MangosteenJul 7, 2004 · peterb · 3 minute read
Food and Drink
The mangosteen (Garcinia mangostana L) is perhaps the most treasured of the tropical fruits, and virtually unknown in the US except among those fortunate enough to travel abroad. They’re not legal to import to the US because of concerns about fruit fly infestations; but you can find them on the street markets in Chinatown in Toronto.
It’s an exceptionally attractive fruit, with a thick, royal purple skin and a tomato-like green stem up top. Cut it open and you’ll find white flesh, ivory-white, with almost an iridescent pearl like sheen. Foodies love to crow about the indescribably orgasmic flavor which is incomparable to anything else in the world, but they’re just being drama queens: mangosteens have a papaya and grape sweetness, with a refreshing lime-like acidity. They are juicy enough to make a copious supply of napkins a requirement.
There’s mystique surrounding the mangosteen, and it’s hard to separate fact from fiction. Folklore holds that Queen Victoria offered a knighthood (unclaimed) to anyone who could bring her back an unspoiled one to try from the Indies. It also holds that it was her favorite fruit, a somewhat incompatible notion. Perhaps derived from this story is the unofficial designation of mangosteen as the “Queen of Fruits,” which sounds great until you realize that the smells-like-vomit durian is the “King of Fruits.”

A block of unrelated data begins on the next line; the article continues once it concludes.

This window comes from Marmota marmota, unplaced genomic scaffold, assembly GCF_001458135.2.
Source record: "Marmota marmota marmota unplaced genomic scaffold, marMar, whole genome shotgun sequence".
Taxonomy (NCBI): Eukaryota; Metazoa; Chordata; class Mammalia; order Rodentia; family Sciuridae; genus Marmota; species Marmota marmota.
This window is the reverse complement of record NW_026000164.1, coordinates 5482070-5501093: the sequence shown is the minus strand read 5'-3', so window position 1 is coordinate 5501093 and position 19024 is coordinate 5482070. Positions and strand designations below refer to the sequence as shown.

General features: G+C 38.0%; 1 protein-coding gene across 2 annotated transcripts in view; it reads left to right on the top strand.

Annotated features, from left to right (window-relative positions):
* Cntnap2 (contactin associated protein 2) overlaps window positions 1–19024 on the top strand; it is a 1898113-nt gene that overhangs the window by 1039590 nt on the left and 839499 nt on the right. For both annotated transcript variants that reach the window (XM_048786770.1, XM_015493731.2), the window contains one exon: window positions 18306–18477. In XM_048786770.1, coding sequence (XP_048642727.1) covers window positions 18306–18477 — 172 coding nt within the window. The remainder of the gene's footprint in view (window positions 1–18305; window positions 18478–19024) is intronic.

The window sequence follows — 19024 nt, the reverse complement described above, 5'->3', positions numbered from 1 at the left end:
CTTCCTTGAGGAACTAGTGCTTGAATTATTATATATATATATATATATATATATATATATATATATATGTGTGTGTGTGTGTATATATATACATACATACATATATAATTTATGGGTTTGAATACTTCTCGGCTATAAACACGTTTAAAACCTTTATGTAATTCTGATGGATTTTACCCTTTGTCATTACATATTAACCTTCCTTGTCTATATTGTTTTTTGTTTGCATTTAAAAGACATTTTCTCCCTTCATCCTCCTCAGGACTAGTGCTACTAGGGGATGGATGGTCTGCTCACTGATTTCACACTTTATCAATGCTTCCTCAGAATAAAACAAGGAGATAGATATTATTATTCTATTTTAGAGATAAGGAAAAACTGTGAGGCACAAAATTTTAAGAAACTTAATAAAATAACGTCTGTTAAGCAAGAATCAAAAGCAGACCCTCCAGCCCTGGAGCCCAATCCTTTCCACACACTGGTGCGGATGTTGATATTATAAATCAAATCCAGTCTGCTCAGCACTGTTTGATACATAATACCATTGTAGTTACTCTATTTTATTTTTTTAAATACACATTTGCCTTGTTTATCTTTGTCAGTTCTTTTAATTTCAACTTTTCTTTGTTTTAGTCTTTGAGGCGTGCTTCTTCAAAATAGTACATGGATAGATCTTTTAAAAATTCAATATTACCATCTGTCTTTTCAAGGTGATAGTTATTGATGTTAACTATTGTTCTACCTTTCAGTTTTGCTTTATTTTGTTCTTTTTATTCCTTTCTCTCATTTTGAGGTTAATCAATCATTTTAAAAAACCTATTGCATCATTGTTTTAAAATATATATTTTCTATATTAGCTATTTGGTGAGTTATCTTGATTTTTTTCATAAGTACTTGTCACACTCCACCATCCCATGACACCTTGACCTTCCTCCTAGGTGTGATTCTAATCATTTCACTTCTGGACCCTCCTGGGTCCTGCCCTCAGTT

I obtained my mangosteens from one of the Vietnamese open-air markets on Spadina near Dundas. While there, I also picked up some rambutan, sugar apples, rose apples, and passed on the dragon fruit and fresh lychees. They are conveniently located near many shops where you can get a Saigon sandwich. Basically, this is where you go when you die, if you’re good.
I’m always surprised that more of these hyperperishable tropical fruits don’t end up in preserved (or preserves) form; although of course that does violence to the fruit in its fresh form, it’s better than nothing.
So, can someone obtain a cashew apple for me? I’ll trade you this here mangosteen…
- Some detailed horticultural information on the mangosteen.
- Jeremy at Frost Street (a food-obsessed site I heartily recommend) was overwhelmed by his mangosteen experience in Italy (more by the fact that he had one than by the quality of the fruit itself). I hope if he takes the short jaunt up to Canada, he tries a fresher one.
- R.W. Apple of the New York Times wrote a travelogue discussing his love of mangosteens. Does anyone have any doubt that if he could get one any time at the corner store he’d transfer his obsession to some other form of unobtanium?